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FLEXO Magazine : June 2012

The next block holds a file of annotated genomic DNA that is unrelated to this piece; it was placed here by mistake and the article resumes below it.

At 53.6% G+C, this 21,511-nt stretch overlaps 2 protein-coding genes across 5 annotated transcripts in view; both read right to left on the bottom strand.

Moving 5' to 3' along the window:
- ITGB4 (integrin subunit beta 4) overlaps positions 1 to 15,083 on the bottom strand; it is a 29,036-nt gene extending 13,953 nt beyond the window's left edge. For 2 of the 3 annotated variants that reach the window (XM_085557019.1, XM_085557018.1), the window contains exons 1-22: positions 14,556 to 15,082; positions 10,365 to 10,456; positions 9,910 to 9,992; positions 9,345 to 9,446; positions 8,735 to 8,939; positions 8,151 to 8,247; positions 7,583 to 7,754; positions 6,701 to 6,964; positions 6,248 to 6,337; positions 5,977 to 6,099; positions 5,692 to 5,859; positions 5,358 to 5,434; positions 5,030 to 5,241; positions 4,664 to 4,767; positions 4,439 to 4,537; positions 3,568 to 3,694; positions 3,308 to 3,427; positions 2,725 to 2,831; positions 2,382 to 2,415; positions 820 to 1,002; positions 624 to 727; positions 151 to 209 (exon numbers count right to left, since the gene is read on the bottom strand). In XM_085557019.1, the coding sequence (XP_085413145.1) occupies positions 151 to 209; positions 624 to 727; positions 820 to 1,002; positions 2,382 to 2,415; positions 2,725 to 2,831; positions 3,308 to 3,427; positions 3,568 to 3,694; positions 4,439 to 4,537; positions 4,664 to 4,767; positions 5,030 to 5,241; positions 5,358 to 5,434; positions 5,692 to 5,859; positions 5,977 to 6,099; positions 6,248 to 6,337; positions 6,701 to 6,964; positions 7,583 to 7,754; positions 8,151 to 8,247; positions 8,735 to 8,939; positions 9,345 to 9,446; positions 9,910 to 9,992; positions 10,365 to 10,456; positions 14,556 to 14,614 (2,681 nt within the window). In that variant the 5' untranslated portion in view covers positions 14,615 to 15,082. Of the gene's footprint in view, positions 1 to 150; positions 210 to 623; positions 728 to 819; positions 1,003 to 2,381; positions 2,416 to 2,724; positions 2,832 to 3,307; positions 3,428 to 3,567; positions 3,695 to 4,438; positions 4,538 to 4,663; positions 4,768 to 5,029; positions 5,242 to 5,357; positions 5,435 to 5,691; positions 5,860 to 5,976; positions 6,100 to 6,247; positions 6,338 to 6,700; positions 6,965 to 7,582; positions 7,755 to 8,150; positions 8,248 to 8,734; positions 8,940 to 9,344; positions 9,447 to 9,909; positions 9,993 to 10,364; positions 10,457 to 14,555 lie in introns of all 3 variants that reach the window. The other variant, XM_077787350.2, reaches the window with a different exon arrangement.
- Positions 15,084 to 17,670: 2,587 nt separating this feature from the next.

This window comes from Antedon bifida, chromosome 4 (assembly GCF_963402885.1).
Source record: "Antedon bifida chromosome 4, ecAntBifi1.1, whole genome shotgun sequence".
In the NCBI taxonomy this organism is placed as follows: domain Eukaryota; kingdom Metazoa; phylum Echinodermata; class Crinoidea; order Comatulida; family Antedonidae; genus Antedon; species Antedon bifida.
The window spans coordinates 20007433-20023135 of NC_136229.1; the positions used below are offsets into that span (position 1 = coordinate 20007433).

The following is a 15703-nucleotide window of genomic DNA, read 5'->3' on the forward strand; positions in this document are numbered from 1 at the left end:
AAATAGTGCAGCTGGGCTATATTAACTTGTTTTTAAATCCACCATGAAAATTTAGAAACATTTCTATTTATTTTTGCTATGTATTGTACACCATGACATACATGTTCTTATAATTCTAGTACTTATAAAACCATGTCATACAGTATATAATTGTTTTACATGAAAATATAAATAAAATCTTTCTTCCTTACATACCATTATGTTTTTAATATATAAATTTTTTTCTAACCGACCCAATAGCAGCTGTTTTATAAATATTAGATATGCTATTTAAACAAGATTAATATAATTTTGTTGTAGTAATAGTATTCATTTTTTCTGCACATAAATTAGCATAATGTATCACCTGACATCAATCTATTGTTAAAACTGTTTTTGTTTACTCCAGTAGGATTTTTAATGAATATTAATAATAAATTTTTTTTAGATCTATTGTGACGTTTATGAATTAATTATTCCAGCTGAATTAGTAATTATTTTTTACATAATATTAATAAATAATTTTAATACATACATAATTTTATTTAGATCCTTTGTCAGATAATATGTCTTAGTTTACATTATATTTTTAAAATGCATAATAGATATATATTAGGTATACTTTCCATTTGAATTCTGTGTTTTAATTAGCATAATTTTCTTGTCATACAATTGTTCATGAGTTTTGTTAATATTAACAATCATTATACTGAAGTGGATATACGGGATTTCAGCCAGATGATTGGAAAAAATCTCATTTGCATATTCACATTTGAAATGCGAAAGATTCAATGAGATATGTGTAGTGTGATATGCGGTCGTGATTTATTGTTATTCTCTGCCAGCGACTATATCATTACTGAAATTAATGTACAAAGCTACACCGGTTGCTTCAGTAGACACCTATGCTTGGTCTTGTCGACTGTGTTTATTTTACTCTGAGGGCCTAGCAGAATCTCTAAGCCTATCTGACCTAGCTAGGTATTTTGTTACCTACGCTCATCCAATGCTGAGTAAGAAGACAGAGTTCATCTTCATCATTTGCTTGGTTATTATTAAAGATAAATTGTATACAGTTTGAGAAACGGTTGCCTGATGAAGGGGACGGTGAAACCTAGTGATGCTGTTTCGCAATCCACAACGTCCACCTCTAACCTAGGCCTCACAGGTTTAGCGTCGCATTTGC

FTA TODAY Forum Flashback FQC’s Unanswered Questions The 2012 Forum was jampacked with speakers, presen- tations and questions from all across the flexographic field. With only so much time to cover a wealth of information, a few questions went unanswered—until now. Thanks to the chairs of the Flexo Quality Consortium (FQC), and others, this FLEXO exclusive will examine a number of unrequited questions. Steve Smiley, Vertis Communications, delivered a stan- dards update concerning ISO activity that will impact the flexo industry. The presentation simplified the lengthy stan- dards into content that can be easily understood and com- municated to manufacturers allowing appropriate action. Below he responds to a pressing question concerning D50. FLEXO: Why is the new D50 still called D50 rather than some sort of modifier to make the semantics less difficult? Like D50a or D50-2? Smiley: D50 is a theoretical light with even illumination that is close to the color temperature of daylight. D50 did not change. Only the viewing requirement changed. P.J . Fronczkiewicz hosted a detailed look into platemaking negligence with his presentation: “Ever Wonder What Would Happen If...” T he demonstration explored plates made using the latest technologies (flat top dots, surface screening and high definition) with known processing errors and put these new tools through extensive testing. Below he answers a few questions that were not touched on during the show. FLEXO: What is the effect, if any, of flat top exposure versus round top exposure on solids? In other words, “ with and without oxygen.” Fronczkiewicz: With oxygen-inhibited exposure, or round top, the top surface layer of the plate (~0 .001 inch) is never cross- linked and is washed away during processing. Unless surface screening is applied during prepress, the plate will have an inherently smooth surface. But, even then, round top plates are limited to relatively coarse surface screening patterns. This is due to the role that oxygen plays during exposure. Plates exposed without the influence of oxygen (flat top)— by means of a barrier layer or acceleration—will also have similar smooth surfaces without the benefit of surface screen- ing. However, the patterns that can be rendered into the surface via prepress can be much finer. This occurs because oxygen does not prevent the surface layer from forming. One drawback is that unwanted residual laser lines and debris might also be held in the plate surface with greater fidelity and can create visual print defects. In short, without the use of surface screening, there is neg- ligible difference between the surfaces of round top and flat top plate types. Flat top technology greatly expands the range of surface screening patterns that can be held. But, there is some risk of holding unintentional structures if present during main exposure. FLEXO: In your tests, did you find that 65,000 impressions were enough to determine a long run? Most converters look for more than one million feet of impression. Fronczkiewicz: As an “elimination round” with many variables and a limited testing timeframe, 65,000 impressions was enough to make some generalities. We were able to discover the effects of plate processing, properties, and technology on printability and—to a lesser degree— wear. Our focus can turn toward longer wear tests by eliminating the variables that had no obvious effect. I would certainly agree that it is dangerous to make long run predictions based on this test. But, the conclusions drawn were intentionally cautious. This question shows the great benefit of the FTA Forum: great questions and critique of work presented. This ultimately leads to more pertinent projects that are beneficial to all. Paul Lancelle, Eastman Kodak Co., offered up a detailed discussion titled, “Do More With Four,” which examined the utilization of process print to extend the capabilities of the flexographic color gamut. Lancelle demonstrated the use of current technologies proven to extend the color gamut of flexo. The presentation included case studies that demon- strate the capabilities of four-color process in flexo compared directly to ECG technologies. Below, Lancelle will respond to a number of questions that went unanswered at the Forum. FLEXO: You have proven that enhanced surface expands the CMYK gamut by a large amount. Why not combine enhanced surface with 7C (extended gamut) to get an even bigger gamut? Lancelle: For those printers who are committed to (and successful) with the expanded color gamut (ECG) process, it would be interesting to discover the potential gamut capabilities achievable by combining the two technologies. FLEXO: Do you suggest that we NOT use the FIRST color standards? Lancelle: It is important to remember that the current FIRST solid ink density specifications were established prior to the introduction of some of the more advanced technologies available in the market today. I would recommend establishing “minimum-maximum” ranges of density specifications, with the current FIRST density targets established as the minimum. 18 FLEXO jUne 2012 www.flexography.org